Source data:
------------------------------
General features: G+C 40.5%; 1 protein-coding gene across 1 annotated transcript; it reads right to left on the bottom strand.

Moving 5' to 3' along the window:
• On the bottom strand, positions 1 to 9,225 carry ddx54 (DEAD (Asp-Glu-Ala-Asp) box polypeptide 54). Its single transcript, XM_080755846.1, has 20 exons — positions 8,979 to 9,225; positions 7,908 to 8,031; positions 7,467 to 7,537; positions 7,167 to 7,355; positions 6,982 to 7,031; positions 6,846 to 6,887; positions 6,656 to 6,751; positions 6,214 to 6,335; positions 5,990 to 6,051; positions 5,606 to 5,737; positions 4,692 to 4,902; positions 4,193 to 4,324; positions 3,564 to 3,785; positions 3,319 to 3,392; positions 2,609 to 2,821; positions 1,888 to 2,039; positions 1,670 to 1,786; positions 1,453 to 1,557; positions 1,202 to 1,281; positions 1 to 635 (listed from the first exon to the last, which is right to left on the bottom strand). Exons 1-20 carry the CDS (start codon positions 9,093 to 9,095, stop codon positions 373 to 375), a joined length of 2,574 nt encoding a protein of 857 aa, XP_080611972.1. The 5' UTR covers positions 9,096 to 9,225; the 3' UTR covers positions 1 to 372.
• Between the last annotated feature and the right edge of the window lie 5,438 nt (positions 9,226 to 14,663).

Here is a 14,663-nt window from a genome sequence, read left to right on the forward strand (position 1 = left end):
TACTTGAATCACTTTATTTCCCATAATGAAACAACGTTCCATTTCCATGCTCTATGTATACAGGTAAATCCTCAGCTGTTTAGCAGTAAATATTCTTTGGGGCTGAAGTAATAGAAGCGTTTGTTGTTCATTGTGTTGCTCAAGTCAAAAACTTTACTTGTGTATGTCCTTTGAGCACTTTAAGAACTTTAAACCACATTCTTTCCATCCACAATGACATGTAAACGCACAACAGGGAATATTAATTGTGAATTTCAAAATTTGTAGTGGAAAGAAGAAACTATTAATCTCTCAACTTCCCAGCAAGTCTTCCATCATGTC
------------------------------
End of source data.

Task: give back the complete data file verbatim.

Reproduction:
General features: G+C 40.5%; 1 protein-coding gene across 1 annotated transcript; it reads right to left on the bottom strand.

Moving 5' to 3' along the window:
• On the bottom strand, positions 1 to 9,225 carry ddx54 (DEAD (Asp-Glu-Ala-Asp) box polypeptide 54). Its single transcript, XM_080755846.1, has 20 exons — positions 8,979 to 9,225; positions 7,908 to 8,031; positions 7,467 to 7,537; positions 7,167 to 7,355; positions 6,982 to 7,031; positions 6,846 to 6,887; positions 6,656 to 6,751; positions 6,214 to 6,335; positions 5,990 to 6,051; positions 5,606 to 5,737; positions 4,692 to 4,902; positions 4,193 to 4,324; positions 3,564 to 3,785; positions 3,319 to 3,392; positions 2,609 to 2,821; positions 1,888 to 2,039; positions 1,670 to 1,786; positions 1,453 to 1,557; positions 1,202 to 1,281; positions 1 to 635 (listed from the first exon to the last, which is right to left on the bottom strand). Exons 1-20 carry the CDS (start codon positions 9,093 to 9,095, stop codon positions 373 to 375), a joined length of 2,574 nt encoding a protein of 857 aa, XP_080611972.1. The 5' UTR covers positions 9,096 to 9,225; the 3' UTR covers positions 1 to 372.
• Between the last annotated feature and the right edge of the window lie 5,438 nt (positions 9,226 to 14,663).

Here is a 14,663-nt window from a genome sequence, read left to right on the forward strand (position 1 = left end):
TACTTGAATCACTTTATTTCCCATAATGAAACAACGTTCCATTTCCATGCTCTATGTATACAGGTAAATCCTCAGCTGTTTAGCAGTAAATATTCTTTGGGGCTGAAGTAATAGAAGCGTTTGTTGTTCATTGTGTTGCTCAAGTCAAAAACTTTACTTGTGTATGTCCTTTGAGCACTTTAAGAACTTTAAACCACATTCTTTCCATCCACAATGACATGTAAACGCACAACAGGGAATATTAATTGTGAATTTCAAAATTTGTAGTGGAAAGAAGAAACTATTAATCTCTCAACTTCCCAGCAAGTCTTCCATCATGTC